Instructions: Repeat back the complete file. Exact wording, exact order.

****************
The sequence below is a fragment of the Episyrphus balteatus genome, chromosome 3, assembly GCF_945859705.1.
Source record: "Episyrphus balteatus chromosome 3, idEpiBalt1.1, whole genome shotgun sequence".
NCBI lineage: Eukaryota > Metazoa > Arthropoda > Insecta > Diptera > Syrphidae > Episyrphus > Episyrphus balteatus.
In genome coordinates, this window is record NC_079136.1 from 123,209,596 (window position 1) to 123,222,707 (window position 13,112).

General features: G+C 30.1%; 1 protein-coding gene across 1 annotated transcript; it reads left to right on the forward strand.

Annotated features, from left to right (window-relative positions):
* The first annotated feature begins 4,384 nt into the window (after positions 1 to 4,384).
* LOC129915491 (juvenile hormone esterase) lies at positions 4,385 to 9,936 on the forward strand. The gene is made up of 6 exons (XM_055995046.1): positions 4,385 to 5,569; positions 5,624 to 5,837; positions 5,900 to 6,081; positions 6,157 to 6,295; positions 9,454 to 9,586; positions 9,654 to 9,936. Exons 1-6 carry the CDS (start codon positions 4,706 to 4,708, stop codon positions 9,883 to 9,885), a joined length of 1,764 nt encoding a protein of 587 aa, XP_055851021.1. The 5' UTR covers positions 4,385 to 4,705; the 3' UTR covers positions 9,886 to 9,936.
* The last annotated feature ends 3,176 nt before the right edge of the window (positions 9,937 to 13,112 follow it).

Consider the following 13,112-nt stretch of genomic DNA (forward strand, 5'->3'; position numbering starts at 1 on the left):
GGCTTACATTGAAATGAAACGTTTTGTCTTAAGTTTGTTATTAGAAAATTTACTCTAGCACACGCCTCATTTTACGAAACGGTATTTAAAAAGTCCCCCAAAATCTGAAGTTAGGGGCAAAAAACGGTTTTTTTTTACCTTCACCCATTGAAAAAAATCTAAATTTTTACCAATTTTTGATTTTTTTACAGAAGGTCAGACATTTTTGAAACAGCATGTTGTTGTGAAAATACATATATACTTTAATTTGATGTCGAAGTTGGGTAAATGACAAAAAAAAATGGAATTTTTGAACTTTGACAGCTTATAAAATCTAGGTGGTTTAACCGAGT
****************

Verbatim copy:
The sequence below is a fragment of the Episyrphus balteatus genome, chromosome 3, assembly GCF_945859705.1.
Source record: "Episyrphus balteatus chromosome 3, idEpiBalt1.1, whole genome shotgun sequence".
NCBI lineage: Eukaryota > Metazoa > Arthropoda > Insecta > Diptera > Syrphidae > Episyrphus > Episyrphus balteatus.
In genome coordinates, this window is record NC_079136.1 from 123,209,596 (window position 1) to 123,222,707 (window position 13,112).

General features: G+C 30.1%; 1 protein-coding gene across 1 annotated transcript; it reads left to right on the forward strand.

Annotated features, from left to right (window-relative positions):
* The first annotated feature begins 4,384 nt into the window (after positions 1 to 4,384).
* LOC129915491 (juvenile hormone esterase) lies at positions 4,385 to 9,936 on the forward strand. The gene is made up of 6 exons (XM_055995046.1): positions 4,385 to 5,569; positions 5,624 to 5,837; positions 5,900 to 6,081; positions 6,157 to 6,295; positions 9,454 to 9,586; positions 9,654 to 9,936. Exons 1-6 carry the CDS (start codon positions 4,706 to 4,708, stop codon positions 9,883 to 9,885), a joined length of 1,764 nt encoding a protein of 587 aa, XP_055851021.1. The 5' UTR covers positions 4,385 to 4,705; the 3' UTR covers positions 9,886 to 9,936.
* The last annotated feature ends 3,176 nt before the right edge of the window (positions 9,937 to 13,112 follow it).

Consider the following 13,112-nt stretch of genomic DNA (forward strand, 5'->3'; position numbering starts at 1 on the left):
GGCTTACATTGAAATGAAACGTTTTGTCTTAAGTTTGTTATTAGAAAATTTACTCTAGCACACGCCTCATTTTACGAAACGGTATTTAAAAAGTCCCCCAAAATCTGAAGTTAGGGGCAAAAAACGGTTTTTTTTTACCTTCACCCATTGAAAAAAATCTAAATTTTTACCAATTTTTGATTTTTTTACAGAAGGTCAGACATTTTTGAAACAGCATGTTGTTGTGAAAATACATATATACTTTAATTTGATGTCGAAGTTGGGTAAATGACAAAAAAAAATGGAATTTTTGAACTTTGACAGCTTATAAAATCTAGGTGGTTTAACCGAGT